9921 Rubincam

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9921 Rubincam
AnimatedOrbitOf99211981EO18.gif
Orbit of Rubincam (blue), inner planets and Jupiter (outermost)
Discovery [1]
Discovered by S. J. Bus
Discovery site Siding Spring Obs.
Discovery date 2 March 1981
Designations
MPC designation (9921) Rubincam
Named after
David Rubincam
(American geophysicist)[2]
1981 EO18
main-belt · (inner)[3]
Orbital characteristics[1]
Epoch 4 September 2017 (JD 2458000.5)
Uncertainty parameter 0
Observation arc 63.45 yr (23,175 days)
Aphelion|Aphelion 2.5174 AU
Perihelion|Perihelion 2.2352 AU
2.3763 AU
Eccentricity 0.0594
3.66 yr (1,338 days)
91.234°
0° 16m 8.76s / day
Inclination 2.4008°
331.39°
89.205°
Physical characteristics
Dimensions 4.10 km (calculated)[3]
4.250±0.094 km[4][5]
8.01±0.03 h[6]
8.014±0.0017 h[7]
0.20 (assumed)[3]
0.204±0.035[4][5]
S[3]
14.2[4] · 14.276±0.001 (R)[7] · 14.3[1][3]

9921 Rubincam, provisional designation 1981 EO18, is a stony asteroid from the inner regions of the asteroid belt, approximately 4 kilometers in diameter. It was discovered on 2 March 1981, by American astronomer Schelte Bus at the Siding Spring Observatory in Australia, and later named after American geophysicist David Rubincam.[2]

Orbit and classification[edit]

Rubincam is a stony S-type asteroid that orbits the Sun in the inner main-belt at a distance of 2.2–2.5 AU once every 3 years and 8 months (1,338 days). Its orbit has an eccentricity of 0.06 and an inclination of 2° with respect to the ecliptic.[1] A first precovery was taken at Palomar Observatory in 1953, extending the body's observation arc by 28 years prior to its official discovery at Siding Spring.[2]

Physical characteristics[edit]

Lightcurves[edit]

In February 2010, two rotational lightcurves of Rubincam were obtained from photometric observations at the Palomar Transient Factory in California. Lightcurve analysis gave a rotation period of 8.01 and 8.014 hours with a brightness amplitude of 0.33 and 0.31 in magnitude, respectively (U=3-/2).[6][7]

Diameter and albedo[edit]

According to the survey carried out by NASA's Wide-field Infrared Survey Explorer with its subsequent NEOWISE mission, Rubincam measures 4.250 kilometers in diameter and its surface has an albedo of 0.204,[4][5] while the Collaborative Asteroid Lightcurve Link assumes a standard albedo for stony asteroids of 0.20 and calculates a diameter of 4.1 kilometers with an absolute magnitude of 14.3.[3]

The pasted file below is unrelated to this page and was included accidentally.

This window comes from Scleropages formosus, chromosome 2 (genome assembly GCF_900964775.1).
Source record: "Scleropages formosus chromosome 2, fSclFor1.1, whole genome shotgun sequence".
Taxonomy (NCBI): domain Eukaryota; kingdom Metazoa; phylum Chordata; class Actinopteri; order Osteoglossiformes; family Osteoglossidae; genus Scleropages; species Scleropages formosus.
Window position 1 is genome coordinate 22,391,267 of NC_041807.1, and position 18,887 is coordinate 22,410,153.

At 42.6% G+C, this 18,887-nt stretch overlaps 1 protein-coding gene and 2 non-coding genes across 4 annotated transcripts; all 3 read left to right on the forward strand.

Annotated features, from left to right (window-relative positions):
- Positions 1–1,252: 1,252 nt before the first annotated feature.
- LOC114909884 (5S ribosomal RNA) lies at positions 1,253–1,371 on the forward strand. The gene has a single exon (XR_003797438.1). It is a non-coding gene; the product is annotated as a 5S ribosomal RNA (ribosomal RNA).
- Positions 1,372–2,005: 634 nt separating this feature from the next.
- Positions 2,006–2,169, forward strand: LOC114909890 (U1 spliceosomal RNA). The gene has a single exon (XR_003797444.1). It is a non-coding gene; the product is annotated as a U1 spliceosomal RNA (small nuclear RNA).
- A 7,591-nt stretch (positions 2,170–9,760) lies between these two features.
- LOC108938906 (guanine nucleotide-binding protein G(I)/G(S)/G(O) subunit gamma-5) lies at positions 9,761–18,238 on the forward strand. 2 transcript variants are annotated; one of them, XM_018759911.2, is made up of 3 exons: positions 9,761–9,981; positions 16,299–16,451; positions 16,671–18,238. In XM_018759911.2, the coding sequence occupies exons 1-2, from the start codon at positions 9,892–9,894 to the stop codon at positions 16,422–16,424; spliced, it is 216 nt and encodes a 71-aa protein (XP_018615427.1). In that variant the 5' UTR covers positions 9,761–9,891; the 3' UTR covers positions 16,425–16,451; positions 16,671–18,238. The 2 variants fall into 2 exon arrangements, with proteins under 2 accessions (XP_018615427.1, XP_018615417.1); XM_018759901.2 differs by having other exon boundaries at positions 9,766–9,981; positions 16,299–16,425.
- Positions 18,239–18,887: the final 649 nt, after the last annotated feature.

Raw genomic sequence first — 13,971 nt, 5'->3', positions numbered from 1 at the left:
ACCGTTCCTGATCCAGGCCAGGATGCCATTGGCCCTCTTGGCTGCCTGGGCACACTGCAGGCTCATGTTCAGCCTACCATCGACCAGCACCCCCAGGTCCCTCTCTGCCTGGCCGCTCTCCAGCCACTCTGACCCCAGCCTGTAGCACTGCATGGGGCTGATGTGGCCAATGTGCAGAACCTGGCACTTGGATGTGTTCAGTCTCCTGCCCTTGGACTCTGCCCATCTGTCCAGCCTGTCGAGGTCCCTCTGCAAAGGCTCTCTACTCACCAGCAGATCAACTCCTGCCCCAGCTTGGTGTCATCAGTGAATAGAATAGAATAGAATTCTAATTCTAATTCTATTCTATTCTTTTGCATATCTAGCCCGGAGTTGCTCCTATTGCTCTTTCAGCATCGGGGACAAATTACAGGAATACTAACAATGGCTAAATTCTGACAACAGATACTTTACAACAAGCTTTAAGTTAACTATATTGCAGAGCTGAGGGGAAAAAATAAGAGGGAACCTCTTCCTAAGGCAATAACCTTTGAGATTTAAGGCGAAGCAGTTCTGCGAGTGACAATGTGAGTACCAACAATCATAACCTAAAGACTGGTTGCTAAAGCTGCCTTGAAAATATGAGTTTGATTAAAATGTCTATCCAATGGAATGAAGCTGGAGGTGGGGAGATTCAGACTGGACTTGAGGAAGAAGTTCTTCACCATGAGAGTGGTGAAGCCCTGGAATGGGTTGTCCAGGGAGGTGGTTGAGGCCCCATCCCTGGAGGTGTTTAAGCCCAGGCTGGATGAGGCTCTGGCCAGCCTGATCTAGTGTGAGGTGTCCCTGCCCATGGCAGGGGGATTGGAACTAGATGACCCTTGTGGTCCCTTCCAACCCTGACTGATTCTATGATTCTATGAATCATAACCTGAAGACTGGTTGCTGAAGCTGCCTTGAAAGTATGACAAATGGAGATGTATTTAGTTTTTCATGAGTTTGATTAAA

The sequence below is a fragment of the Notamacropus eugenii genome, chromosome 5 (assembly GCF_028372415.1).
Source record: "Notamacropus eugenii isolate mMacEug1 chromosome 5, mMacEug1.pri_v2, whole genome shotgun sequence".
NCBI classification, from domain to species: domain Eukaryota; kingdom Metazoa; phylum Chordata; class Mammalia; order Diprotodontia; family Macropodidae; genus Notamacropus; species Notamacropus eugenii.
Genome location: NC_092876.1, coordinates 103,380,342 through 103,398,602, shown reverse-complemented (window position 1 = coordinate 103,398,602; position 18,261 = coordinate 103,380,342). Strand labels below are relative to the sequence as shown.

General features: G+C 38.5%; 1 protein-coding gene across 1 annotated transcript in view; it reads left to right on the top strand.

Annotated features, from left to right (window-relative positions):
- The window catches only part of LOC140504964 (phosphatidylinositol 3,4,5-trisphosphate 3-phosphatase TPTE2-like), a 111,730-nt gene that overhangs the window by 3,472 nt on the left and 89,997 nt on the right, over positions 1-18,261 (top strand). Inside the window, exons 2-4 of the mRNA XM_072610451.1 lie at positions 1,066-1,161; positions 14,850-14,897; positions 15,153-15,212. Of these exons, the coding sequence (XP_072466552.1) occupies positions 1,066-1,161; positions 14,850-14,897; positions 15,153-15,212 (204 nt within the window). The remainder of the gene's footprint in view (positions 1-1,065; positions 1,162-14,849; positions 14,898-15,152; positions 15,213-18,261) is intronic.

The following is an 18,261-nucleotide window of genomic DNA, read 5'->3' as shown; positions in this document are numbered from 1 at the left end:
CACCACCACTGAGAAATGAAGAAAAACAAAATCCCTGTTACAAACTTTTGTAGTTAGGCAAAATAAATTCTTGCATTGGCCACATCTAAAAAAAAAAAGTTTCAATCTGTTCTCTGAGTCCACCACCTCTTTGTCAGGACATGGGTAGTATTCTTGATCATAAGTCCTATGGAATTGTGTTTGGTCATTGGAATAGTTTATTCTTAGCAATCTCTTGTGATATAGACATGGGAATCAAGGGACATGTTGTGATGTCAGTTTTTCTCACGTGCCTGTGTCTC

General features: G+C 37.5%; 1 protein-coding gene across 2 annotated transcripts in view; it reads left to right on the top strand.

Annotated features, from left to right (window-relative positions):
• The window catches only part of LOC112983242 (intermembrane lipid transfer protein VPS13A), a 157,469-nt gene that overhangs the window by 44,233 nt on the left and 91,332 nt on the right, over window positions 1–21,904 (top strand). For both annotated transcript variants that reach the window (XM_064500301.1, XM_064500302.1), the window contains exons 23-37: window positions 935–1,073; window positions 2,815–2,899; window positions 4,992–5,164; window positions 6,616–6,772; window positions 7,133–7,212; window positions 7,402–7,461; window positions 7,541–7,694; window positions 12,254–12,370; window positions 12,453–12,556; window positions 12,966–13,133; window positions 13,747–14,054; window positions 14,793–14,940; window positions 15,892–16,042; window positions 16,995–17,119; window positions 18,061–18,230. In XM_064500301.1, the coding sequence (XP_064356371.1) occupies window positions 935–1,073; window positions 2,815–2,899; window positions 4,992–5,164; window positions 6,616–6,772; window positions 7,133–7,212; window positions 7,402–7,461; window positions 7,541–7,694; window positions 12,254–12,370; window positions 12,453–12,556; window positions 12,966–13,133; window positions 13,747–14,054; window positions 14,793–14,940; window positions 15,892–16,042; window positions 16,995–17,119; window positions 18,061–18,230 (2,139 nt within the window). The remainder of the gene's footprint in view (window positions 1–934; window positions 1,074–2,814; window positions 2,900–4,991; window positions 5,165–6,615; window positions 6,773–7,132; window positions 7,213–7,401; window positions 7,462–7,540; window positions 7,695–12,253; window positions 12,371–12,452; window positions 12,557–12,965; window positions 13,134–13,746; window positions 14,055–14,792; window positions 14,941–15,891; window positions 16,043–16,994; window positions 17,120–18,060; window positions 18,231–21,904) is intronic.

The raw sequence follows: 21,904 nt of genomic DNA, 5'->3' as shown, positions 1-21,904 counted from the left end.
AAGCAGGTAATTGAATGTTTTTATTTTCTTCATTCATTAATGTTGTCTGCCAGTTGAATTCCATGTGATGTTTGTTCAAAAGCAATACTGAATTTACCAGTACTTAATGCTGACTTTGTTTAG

Naming[edit]

This minor planet was named after David Rubincam (born 1947), an American solid-earth geophysicist and planetary geodynamicist at NASA's Goddard Space Flight Center in Washington D.C. He was the first to study the influence of the radiation recoil effects on an asteroid's rotation period and spin axis, which he later named the Yarkovsky–O'Keefe–Radzievskii–Paddack effect or YORP effect for short.[2] The official naming citation was published by the Minor Planet Center on 28 September 2015 (M.P.C. 95803).[8]

References[edit]

  1. ^ a b c d "JPL Small-Body Database Browser: 9921 Rubincam (1981 EO18)" (2017-03-14 last obs.). Jet Propulsion Laboratory. Retrieved 22 June 2017. 
  2. ^ a b c d "9921 Rubincam (1981 EO18)". Minor Planet Center. Retrieved 10 April 2017. 
  3. ^ a b c d e f "LCDB Data for (9921) Rubincam". Asteroid Lightcurve Database (LCDB). Retrieved 10 April 2017. 
  4. ^ a b c d Mainzer, A.; Grav, T.; Masiero, J.; Hand, E.; Bauer, J.; Tholen, D.; et al. (November 2011). "NEOWISE Studies of Spectrophotometrically Classified Asteroids: Preliminary Results" (PDF). The Astrophysical Journal. 741 (2): 25. arXiv:1109.6407Freely accessible. Bibcode:2011ApJ...741...90M. doi:10.1088/0004-637X/741/2/90. Retrieved 10 April 2017. 
  5. ^ a b c Masiero, Joseph R.; Mainzer, A. K.; Grav, T.; Bauer, J. M.; Cutri, R. M.; Dailey, J.; et al. (November 2011). "Main Belt Asteroids with WISE/NEOWISE. I. Preliminary Albedos and Diameters". The Astrophysical Journal. 741 (2): 20. arXiv:1109.4096Freely accessible. Bibcode:2011ApJ...741...68M. doi:10.1088/0004-637X/741/2/68. Retrieved 10 April 2017. 
  6. ^ a b Polishook, D.; Ofek, E. O.; Waszczak, A.; Kulkarni, S. R.; Gal-Yam, A.; Aharonson, O.; et al. (April 2012). "Asteroid rotation periods from the Palomar Transient Factory survey". Monthly Notices of the Royal Astronomical Society. 421 (3): 2094–2108. arXiv:1201.1930Freely accessible. Bibcode:2012MNRAS.421.2094P. doi:10.1111/j.1365-2966.2012.20462.x. Retrieved 10 April 2017. 
  7. ^ a b c Waszczak, Adam; Chang, Chan-Kao; Ofek, Eran O.; Laher, Russ; Masci, Frank; Levitan, David; et al. (September 2015). "Asteroid Light Curves from the Palomar Transient Factory Survey: Rotation Periods and Phase Functions from Sparse Photometry". The Astronomical Journal. 150 (3): 35. arXiv:1504.04041Freely accessible. Bibcode:2015AJ....150...75W. doi:10.1088/0004-6256/150/3/75. Retrieved 10 April 2017. 
  8. ^ "MPC/MPO/MPS Archive". Minor Planet Center. Retrieved 10 April 2017. 

External links[edit]